August 10 - August 17, 2006
ROV Dive 4: Time-Lapse Photography and the Carbon Dioxide Bath
Today’s serene weather and calm seas have enabled the Brewer group to immediately get back to work after yesterday’s hiatus. Early this morning, we were able to deploy the cylindrical underwater elevator frame/platform to deliver our time-lapse camera to the ocean bottom. Hydrate cores will be placed in a mesh container directly in front of the camera lens and allowed to dissociate over a period of two days.
By 9:30am, we reached the sea floor with the ROV, promptly set up the mesh cage, and cored two nearby hydrate samples: one from the higher oil-concentration region and the other from a purer hydrate area of the outcrop. Next, we began our carbon dioxide replacement experiment, where we hoped to use the Raman laser to observe carbon dioxide entering the hydrate molecular cage and expelling the original methane. To do so, we collected two additional pure hydrate cores and placed them in the Pyrex viewing chamber. Subsequently, we filled the open-bottom chamber with liquid carbon dioxide, which at this depth is less dense than seawater, and the whole chamber was sealed by setting it down on a steel plate on the elevator frame. The remainder of the day was spent collecting core samples from other sites around the canyon and comparing their compositions with the Raman laser. Finally, we used a heat flow probe to measure temperature gradients in one meter of sediment above the hydrate mounds. The values we received from the sensor, however, indicated that there was minimal heat transfer.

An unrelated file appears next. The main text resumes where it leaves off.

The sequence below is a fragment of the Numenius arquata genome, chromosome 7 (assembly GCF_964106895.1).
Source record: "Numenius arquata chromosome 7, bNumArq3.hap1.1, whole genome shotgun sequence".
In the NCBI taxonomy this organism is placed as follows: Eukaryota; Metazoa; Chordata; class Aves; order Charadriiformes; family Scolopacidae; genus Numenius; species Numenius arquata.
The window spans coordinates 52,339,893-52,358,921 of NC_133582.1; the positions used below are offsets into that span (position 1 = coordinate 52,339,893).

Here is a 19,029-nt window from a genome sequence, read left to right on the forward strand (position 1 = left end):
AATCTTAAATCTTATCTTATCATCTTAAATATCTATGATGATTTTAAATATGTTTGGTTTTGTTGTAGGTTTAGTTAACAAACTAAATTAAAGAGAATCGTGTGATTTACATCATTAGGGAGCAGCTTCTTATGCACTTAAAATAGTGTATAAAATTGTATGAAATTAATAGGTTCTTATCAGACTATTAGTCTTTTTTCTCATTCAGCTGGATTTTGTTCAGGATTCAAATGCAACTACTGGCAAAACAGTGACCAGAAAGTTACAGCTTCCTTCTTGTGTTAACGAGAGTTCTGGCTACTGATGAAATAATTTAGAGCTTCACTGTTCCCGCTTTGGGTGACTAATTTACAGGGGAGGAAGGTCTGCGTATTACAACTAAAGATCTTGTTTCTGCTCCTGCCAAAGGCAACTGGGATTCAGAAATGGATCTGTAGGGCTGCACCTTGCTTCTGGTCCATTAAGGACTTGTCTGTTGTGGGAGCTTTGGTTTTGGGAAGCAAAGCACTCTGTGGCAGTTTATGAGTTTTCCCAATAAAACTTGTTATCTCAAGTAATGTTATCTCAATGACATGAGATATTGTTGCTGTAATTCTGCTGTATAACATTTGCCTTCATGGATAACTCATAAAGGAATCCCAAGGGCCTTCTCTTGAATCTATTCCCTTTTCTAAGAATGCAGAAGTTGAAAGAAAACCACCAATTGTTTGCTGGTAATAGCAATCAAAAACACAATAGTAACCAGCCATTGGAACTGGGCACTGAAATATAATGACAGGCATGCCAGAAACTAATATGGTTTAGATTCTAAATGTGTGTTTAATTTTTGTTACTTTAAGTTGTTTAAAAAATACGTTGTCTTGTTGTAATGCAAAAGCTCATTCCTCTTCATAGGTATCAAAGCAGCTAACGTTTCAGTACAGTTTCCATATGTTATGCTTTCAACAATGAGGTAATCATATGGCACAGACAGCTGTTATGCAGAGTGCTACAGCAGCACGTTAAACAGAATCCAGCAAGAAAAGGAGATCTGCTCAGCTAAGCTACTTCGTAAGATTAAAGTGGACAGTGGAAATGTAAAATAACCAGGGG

Tomorrow, we hope to collect additional hydrate samples from both the higher oil-concentration regions and purer regions of the mounds and bring them back to the surface under pressure so that they will be preserved for laboratory study.